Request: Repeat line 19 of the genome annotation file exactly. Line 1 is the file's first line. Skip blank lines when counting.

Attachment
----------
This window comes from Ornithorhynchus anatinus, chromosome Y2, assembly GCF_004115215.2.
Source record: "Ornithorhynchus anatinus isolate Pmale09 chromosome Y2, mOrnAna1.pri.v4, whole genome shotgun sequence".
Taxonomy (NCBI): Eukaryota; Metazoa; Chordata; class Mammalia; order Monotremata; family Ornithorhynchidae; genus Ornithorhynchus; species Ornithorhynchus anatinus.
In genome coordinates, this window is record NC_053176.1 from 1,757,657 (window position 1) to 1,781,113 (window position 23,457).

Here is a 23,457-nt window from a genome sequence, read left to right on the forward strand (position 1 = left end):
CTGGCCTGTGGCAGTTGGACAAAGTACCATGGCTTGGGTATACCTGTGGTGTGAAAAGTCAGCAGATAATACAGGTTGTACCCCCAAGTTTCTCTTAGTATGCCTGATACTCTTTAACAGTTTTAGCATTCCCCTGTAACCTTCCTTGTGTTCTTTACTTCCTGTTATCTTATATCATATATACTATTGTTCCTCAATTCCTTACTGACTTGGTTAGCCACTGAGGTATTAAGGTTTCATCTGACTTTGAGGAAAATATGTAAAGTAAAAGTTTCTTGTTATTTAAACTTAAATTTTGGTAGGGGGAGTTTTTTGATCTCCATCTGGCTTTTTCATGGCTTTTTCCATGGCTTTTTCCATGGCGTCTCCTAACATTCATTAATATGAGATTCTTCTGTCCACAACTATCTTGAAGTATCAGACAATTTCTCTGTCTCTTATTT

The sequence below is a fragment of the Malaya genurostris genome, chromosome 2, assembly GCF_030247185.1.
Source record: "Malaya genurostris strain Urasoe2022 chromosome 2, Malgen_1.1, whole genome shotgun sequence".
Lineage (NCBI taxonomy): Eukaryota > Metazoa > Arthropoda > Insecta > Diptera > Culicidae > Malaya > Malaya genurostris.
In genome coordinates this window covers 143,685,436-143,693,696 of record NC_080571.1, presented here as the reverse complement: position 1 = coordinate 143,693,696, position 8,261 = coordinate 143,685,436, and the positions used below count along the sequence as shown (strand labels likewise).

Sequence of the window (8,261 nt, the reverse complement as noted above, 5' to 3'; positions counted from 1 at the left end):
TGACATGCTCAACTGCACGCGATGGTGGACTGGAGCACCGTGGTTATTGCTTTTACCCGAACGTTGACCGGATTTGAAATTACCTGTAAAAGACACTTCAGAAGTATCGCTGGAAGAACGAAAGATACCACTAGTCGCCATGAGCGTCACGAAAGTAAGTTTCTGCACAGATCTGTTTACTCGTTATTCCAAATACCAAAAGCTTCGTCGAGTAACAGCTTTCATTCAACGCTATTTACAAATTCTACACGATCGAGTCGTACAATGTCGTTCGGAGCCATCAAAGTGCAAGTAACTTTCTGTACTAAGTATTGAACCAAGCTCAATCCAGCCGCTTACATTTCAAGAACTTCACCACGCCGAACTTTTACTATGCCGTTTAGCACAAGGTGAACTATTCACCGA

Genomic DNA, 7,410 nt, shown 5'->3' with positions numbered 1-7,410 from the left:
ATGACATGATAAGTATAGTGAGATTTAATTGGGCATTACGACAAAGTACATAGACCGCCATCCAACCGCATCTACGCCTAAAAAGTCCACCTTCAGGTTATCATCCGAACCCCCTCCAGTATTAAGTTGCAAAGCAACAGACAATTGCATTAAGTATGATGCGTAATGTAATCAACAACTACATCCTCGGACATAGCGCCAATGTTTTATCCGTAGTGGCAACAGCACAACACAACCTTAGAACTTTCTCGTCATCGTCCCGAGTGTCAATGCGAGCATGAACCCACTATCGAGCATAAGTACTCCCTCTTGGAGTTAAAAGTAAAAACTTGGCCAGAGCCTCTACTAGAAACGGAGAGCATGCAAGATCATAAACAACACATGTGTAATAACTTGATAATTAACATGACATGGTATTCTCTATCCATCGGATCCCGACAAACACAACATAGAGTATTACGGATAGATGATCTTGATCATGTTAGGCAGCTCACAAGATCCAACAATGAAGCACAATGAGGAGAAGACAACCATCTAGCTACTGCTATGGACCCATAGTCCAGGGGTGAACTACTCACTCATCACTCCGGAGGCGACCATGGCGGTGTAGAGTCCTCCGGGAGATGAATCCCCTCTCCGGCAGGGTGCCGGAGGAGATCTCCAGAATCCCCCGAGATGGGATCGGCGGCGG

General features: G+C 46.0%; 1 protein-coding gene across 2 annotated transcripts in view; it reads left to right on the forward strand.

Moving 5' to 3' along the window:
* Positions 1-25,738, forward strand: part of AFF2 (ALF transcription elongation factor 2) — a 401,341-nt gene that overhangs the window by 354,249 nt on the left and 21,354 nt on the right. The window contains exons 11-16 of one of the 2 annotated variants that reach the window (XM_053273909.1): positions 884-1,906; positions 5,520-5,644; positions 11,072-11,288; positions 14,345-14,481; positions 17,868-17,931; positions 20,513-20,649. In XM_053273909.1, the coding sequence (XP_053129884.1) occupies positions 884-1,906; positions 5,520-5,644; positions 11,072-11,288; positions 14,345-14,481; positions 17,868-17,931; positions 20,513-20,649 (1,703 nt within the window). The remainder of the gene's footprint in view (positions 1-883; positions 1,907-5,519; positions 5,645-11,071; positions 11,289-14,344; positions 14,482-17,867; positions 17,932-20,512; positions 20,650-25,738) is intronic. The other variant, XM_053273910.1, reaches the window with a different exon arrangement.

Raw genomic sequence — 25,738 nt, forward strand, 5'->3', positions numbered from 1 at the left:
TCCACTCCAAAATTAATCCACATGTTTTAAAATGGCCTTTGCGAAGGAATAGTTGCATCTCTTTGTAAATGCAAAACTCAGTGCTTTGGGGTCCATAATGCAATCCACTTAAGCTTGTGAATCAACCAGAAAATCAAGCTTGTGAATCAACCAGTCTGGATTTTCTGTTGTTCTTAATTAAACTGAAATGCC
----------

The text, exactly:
TCCACTCCAAAATTAATCCACATGTTTTAAAATGGCCTTTGCGAAGGAATAGTTGCATCTCTTTGTAAATGCAAAACTCAGTGCTTTGGGGTCCATAATGCAATCCACTTAAGCTTGTGAATCAACCAGAAAATCAAGCTTGTGAATCAACCAGTCTGGATTTTCTGTTGTTCTTAATTAAACTGAAATGCC